Twilight After Raindrops Fell from a Youth’s Eyes

There must be a cloud in my head
Rain keeps falling from my eyes, eyes
Oh no, it can’t be teardrops
For a man ain’t supposed to cry

So it must be raindrops…

As nostalgic as that is, Dee Clark is not the focus of this post. The real focus at this post is the other two thirds of the triple threat bestowed upon us by the mothership connection of Hello! Project.

Ah yes, that one has caused quite a storm when the PVs were unveiled a few weeks ago: Yuugure wa Ameagari and Seishun Kozou ga Naiteiru.

Yuugure wa Ameagari

The Song

Beginning with a piano flair, this song shapes itself as a possible successor to Toki wo Koe. This song has a light but bittersweet feel. The vocals are solid, even with the mild autotune. I’m reminded a bit of the work of Eiffel 65/Bloom 08 a bit for some reason.

The bittersweet feeling is justified as it seems to have a coming-of-age/graduation theme in the lyrics.

The PV

Dancing in front of a cherry blossom tree (and only a tree as its in large while background. (Is it me or is the tree’s petals becoming lighter? Must be the lighting.)

(On that note, the standing-in isn’t that noticeable to me — and I’m renowned for my attention to detail….

Just as planned.

— UFA)

Anyway, between the shots of the girls, we see them near the tree with images of the sakura projected onto them. As the PV goes on, the lights increase to symbolize the increasing hope. (I guess it’s their way of carrying on after the old guard disappeared.)

Seishun Kozou ga Naiteiru

The Song

The song with a lead-in before transitioning into a digi-pop with vocals that alternate between before rapid-fire, pausing, and regularly flowing. It’s rather quite reminiscent of Brainstorming, Wakuteka Take a Chance, and Help me! (or just the Sayumi era in general). If Yuugure wa Ameagari is the Toki wo Koe of 2015, then Seishun Kozou ga Naiteru is the counterpart to Password is 0 (in a good way, in my opinion). The lyrics are assuring and uplifting, even if it’s a bit teasing at times. I also like references to the Iroha poem.

(I must admit that when I first listened to this, I was fooled by the false end after the second verse.. Those clever folks at UFA…. Hey, if you listen hard enough, you might hear… no, that’s wishful thinking.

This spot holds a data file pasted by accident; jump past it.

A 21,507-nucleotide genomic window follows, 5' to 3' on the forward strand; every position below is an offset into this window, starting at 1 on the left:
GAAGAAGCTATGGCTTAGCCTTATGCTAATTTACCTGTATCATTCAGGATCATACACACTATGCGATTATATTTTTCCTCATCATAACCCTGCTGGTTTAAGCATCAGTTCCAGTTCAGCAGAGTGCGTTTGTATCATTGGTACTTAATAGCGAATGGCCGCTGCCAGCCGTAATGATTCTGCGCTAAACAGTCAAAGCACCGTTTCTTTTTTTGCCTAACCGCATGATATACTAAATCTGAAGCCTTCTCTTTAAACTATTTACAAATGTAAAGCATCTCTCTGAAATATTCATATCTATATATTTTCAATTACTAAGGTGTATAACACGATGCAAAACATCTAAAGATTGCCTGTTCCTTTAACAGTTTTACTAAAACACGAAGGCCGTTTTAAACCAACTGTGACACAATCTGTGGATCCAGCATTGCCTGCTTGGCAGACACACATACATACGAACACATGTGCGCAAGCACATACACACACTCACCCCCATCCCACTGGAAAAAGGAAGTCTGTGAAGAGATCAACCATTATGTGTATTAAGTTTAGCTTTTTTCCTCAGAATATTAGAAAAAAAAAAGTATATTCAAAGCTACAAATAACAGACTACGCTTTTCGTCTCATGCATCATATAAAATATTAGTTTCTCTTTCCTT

I was also fooled into believing Sebastian (my Himalayan lapwarmer) was mewing while looking into this song.)

The PV

The PV is simple with a white set resembling a stage. We shall see our girls with traditional fans and umbrellas, along with a colorful background reminiscent of Brainstorming. (Egad, a lot of references this post, eh?)

Also, I do see Karin… I think?

In Conclusion

Both songs are great additions to the Morning Musume catalog. The new members certainly blend in with the new digs and the girls are truly shining.

The cultural misunderstanding certainly may have an impact on the sales of the single. (“There’s no such thing as bad publicity” as the saying goes. Then again, since overseas sales don’t count on the Oricon charts it probably will make little of a difference (as I and the bloggers who spoke about it hoped it be).

I’ll end it with Another Ver. of Seishun Kozou ga Naiteru.

Until next time,
–Magi-Kat

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4 Responses to Twilight After Raindrops Fell from a Youth’s Eyes

  1. number244 says:

    Nice work. I find it hard not to compare “Yuugare..” with “TokiSora”. They both occupy the same emotional space from different perspectives.
    I didn’t think “Password is 0” when I heard “Seishun Kozou..”.I think the later song grooves a bit more than the former, and I think the choreography for “Seishun Kozou…” is all the better for it.

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  2. […] In honor of the release of the single this week, we’re going to cover ANGERME’s release. The original plan was for all three A-sides to be discussed in one post. However, thanks to “Mahoutsukai Sally” being too… overwhelming, this is going to be split like Morning Musume ’15’s spring release. […]

    Like

  3. […] another note, the spring releases of Morning Musume ’15 and Juice=Juice were discussed in […]

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